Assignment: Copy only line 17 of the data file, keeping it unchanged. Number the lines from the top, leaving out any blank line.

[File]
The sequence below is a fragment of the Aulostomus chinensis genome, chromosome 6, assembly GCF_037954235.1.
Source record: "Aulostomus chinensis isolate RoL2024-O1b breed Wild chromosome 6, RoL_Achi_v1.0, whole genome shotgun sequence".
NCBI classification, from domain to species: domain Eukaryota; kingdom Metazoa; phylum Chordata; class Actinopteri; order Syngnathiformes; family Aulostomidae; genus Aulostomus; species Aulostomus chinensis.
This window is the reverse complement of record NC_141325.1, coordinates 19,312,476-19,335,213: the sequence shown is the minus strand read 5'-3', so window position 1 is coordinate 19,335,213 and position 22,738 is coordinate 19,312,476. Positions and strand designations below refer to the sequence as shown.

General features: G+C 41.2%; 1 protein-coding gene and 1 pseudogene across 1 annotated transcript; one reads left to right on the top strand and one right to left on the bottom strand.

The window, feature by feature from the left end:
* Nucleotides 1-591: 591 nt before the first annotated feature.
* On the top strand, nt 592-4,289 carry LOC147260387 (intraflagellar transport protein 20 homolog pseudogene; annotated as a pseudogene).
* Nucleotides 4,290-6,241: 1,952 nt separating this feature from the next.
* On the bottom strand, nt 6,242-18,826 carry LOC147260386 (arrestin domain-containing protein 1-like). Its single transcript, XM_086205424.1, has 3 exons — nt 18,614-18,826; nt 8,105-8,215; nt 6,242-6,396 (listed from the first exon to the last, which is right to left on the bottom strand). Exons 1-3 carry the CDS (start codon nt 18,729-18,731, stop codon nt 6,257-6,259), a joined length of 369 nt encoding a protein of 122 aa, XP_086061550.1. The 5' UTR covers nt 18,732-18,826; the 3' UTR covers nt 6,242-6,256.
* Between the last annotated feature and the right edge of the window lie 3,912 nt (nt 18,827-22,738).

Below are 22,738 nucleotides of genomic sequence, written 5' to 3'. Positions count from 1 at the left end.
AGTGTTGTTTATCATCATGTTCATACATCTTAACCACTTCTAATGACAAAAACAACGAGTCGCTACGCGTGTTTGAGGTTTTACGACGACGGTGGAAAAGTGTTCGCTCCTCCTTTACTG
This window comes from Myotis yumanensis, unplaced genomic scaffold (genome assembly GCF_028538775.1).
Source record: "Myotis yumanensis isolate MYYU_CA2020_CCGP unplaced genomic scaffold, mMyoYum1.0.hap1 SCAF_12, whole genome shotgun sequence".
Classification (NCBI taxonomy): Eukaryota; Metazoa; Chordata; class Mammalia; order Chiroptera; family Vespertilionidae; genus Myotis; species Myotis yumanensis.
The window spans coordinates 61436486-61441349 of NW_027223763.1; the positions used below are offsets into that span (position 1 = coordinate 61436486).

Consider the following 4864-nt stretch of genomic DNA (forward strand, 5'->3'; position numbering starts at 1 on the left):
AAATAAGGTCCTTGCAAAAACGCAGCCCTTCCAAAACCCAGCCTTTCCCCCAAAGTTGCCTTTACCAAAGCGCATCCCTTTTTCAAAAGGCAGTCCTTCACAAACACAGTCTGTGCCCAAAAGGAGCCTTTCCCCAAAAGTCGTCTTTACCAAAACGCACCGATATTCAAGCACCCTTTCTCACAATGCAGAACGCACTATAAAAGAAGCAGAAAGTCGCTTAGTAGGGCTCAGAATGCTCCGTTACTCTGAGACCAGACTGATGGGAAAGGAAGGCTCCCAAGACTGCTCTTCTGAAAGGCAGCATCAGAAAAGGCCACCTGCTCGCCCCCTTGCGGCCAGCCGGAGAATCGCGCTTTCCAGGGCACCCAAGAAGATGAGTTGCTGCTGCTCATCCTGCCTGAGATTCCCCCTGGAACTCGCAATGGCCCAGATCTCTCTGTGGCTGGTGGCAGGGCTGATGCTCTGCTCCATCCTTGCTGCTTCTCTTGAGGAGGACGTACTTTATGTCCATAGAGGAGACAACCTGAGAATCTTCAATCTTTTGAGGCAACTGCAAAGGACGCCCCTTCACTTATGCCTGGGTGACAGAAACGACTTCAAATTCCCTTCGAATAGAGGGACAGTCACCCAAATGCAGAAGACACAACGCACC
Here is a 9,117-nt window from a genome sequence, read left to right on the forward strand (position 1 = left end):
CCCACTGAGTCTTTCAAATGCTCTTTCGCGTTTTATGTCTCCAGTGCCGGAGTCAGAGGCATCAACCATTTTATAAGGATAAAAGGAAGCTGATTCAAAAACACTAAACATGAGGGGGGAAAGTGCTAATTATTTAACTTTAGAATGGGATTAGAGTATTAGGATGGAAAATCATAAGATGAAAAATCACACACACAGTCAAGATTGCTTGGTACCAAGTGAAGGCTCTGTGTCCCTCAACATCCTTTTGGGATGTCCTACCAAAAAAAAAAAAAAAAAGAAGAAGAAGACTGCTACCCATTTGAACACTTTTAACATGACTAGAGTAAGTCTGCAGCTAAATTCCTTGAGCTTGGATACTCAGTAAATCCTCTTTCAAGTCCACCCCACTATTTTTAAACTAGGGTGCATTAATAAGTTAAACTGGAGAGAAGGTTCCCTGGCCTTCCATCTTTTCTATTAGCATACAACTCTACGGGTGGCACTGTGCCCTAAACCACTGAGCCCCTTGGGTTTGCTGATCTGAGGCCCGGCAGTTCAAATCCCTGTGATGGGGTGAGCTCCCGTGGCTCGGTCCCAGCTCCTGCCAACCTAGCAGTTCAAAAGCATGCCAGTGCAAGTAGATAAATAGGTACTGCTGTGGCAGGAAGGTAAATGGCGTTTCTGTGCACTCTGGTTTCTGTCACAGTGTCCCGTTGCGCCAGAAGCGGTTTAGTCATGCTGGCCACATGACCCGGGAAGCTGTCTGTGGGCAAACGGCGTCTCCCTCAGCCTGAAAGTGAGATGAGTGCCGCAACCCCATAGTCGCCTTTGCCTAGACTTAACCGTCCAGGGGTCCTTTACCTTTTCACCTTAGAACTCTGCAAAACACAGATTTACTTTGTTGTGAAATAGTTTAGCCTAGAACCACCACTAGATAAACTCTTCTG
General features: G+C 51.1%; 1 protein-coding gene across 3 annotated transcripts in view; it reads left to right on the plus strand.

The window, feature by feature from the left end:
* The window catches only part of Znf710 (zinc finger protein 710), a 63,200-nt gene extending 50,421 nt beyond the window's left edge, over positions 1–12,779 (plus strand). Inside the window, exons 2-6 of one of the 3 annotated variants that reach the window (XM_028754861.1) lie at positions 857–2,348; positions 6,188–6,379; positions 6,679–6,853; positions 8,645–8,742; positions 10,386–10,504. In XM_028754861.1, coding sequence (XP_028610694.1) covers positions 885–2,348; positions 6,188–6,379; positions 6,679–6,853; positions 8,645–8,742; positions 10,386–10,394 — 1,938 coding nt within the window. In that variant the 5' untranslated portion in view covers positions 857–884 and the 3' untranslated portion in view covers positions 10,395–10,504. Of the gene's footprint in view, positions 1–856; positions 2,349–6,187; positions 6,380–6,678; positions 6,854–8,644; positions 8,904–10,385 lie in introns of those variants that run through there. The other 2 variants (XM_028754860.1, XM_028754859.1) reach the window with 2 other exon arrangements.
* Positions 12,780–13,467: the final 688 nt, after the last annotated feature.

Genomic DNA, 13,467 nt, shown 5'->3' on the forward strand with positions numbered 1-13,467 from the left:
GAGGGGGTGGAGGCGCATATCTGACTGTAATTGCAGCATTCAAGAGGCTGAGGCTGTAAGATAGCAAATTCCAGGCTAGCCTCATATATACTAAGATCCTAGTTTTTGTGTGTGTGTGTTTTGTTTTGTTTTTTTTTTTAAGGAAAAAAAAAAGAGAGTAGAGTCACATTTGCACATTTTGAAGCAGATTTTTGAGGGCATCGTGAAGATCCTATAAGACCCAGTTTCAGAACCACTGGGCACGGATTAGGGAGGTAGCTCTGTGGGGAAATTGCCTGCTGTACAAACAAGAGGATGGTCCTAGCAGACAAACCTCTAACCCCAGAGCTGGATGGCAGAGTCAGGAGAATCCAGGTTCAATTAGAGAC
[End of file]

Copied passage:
The window spans coordinates 61436486-61441349 of NW_027223763.1; the positions used below are offsets into that span (position 1 = coordinate 61436486).